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jc100

join:2002-04-10

1 recommendation

Read and Inciteful Comment on Story

I was sympathetic to the individual (Why Must ALL MUGSHOTS look like you're some Terrorist or Drug Addict?), until someone brought up a good point.

When he discovered the exploit, instead of reporting the problem, he continued exploiting the hole. He managed to collect 114,000 Emails. It's irrelevant if he USED THEM nefariously or not. That's only going to factor into his sentencing. What the man did was illegal (Sorry Buddy You aren't ATT with the Patriot Act on Your side Only our Government and their cronies can wrongfully collect information.). Thus, by the double standards we live by here, he's guilty. Five Years guilty? I'd hope not, but guilty as he didn't report the problem.

He'd been better off letting them know immediately, keeping his trap shut and selling the information anonymously, or handing it over to wikileaks. Instead, he commits a crime and has a change of heart that then lands him in hot water after he confesses to the world.


Wilsdom

join:2009-08-06

Illegal to possess email addresses? To possibly "embarrass" a company? I don't think what he did qualifies as "hacking".


jc100

join:2002-04-10

It's not illegal to possess the emails. It's the act in which he acquired the emails that constitutes breaking the law. Instead of reporting the problem, the man continued to exploit the issue.

Here's an example. Let's use Pinto. The makers knew the car had a fault that may cause an explosion. Instead of rectifying the problem, the company continued to ignore the issue and plead ignorance. Like the man above, both used the ignorance plea to their advantage.

It's not as if he couldn't have picked up the phone to call ATT and notify them. Heck, he could have even gone to the Media and made $$$ off it and still been in the clear. Instead, he continued to use the script to extract 114,000 emails and tell his buddies.

Unwise.


Wilsdom

join:2009-08-06

Difference is that in your example Pinto is the one acting negligently. Punishing a independent mechanic for not reporting the problem would be ridiculous, even if they told a "confidential informant" that they are looking forward to people dying.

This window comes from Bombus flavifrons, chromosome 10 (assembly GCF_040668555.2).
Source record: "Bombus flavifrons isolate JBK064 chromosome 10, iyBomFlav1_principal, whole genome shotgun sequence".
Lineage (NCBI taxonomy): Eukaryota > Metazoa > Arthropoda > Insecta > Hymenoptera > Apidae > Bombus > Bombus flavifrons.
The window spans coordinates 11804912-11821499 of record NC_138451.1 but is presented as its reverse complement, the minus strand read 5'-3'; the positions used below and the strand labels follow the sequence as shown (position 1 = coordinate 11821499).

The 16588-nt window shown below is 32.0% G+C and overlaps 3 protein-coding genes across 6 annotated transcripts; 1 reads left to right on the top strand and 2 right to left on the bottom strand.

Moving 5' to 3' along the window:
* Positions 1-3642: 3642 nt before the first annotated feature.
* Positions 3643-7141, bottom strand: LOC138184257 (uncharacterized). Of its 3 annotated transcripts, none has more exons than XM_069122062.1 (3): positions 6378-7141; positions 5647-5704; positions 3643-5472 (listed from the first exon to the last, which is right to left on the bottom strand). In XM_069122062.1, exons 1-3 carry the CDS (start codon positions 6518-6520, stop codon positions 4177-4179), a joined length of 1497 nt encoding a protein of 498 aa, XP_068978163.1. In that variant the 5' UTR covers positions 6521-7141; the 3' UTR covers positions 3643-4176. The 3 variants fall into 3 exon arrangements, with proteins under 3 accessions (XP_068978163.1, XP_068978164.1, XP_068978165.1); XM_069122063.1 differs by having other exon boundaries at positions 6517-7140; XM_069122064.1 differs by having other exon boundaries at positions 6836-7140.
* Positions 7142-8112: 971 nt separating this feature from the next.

MooJohn

join:2005-12-18
Milledgeville, GA
kudos:1
Reviews:
·Windstream
reply to Wilsdom

He didn't *hack* anything

I agree -- he simply figured out that he could enter numbers and get the user that corresponded to it. At no time did he access any portion of the website not normally available to the public. He didn't use SQL injection or probe the site for existing vulnerabilities. He simply put some numbers into a box and hit SUBMIT! What mad l33t skillz!

The law about "unauthorized access" is too vague. The worst he did was violate their TOS and embarrass them for having made such a stupidly poor site. Oh, and don't forget he went to IRC to brag about it -- that's the double death!
--
John M - Cranky network guy


jc100

join:2002-04-10
reply to Wilsdom

Re: Read and Inciteful Comment on Story

Actually, you're wrong. If a Mechanic is aware that a certain part is faulty and continues to use the item, he or she may be liable. Let's give the example of tires. Say the Mechanic has repeated complaints about a tire blowing out and ignores the customer.

Said Mechanic fails to notify company of complaints, and a customer dies. If the family finds out the Mechanic didn't take due diligence and let the manufacturer know the part he received were faulty, then he MAY be liable, too.

Ignorance is not an excuse to ignore one's duties.


jc100

join:2002-04-10

1 edit
reply to MooJohn

Re: He didn't *hack* anything

I'm not denying there's a gray area here, but the actions following his exploit were what made them criminal. Instead of going to ATT, he bragged to friends and seemed intent on possibly harming ATT. None the less, he might win on appeal due to the vagueness of the law.

None the less, his actions were borderline criminal if not criminal. It doesn't matter if he used SQL ijection or script kiddy code. The end result was the same. Att had a flaw, with said individual exploiting the flaw.

Your argument is like a person leaving a possession on their front porch and then justifying the stealing of the item. Even if I leave money sitting out in plain site, it's still theft if you take it off my property. It doesn't matter if you are a career criminal or opportunistic. You've committed the same act of theft.



MooJohn

join:2005-12-18
Milledgeville, GA
kudos:1
Reviews:
·Windstream

He didn't *steal* anything either

No one was deprived of anything. He obtained a list of owners' email addresses -- oh the humanity!

If he tried to extort them or cause financial harm, charge him with that. To say his access was criminal simply because he typed things into the box that they didn't expect and it spit out information is ludicrous.

»imgs.xkcd.com/comics/exploits_of_a_mom.png
--
John M - Cranky network guy


jc100

join:2002-04-10

You literacy skills need a bit of fine tuning. HE DID talk about exploiting the email addresses. That's where the FBI came in.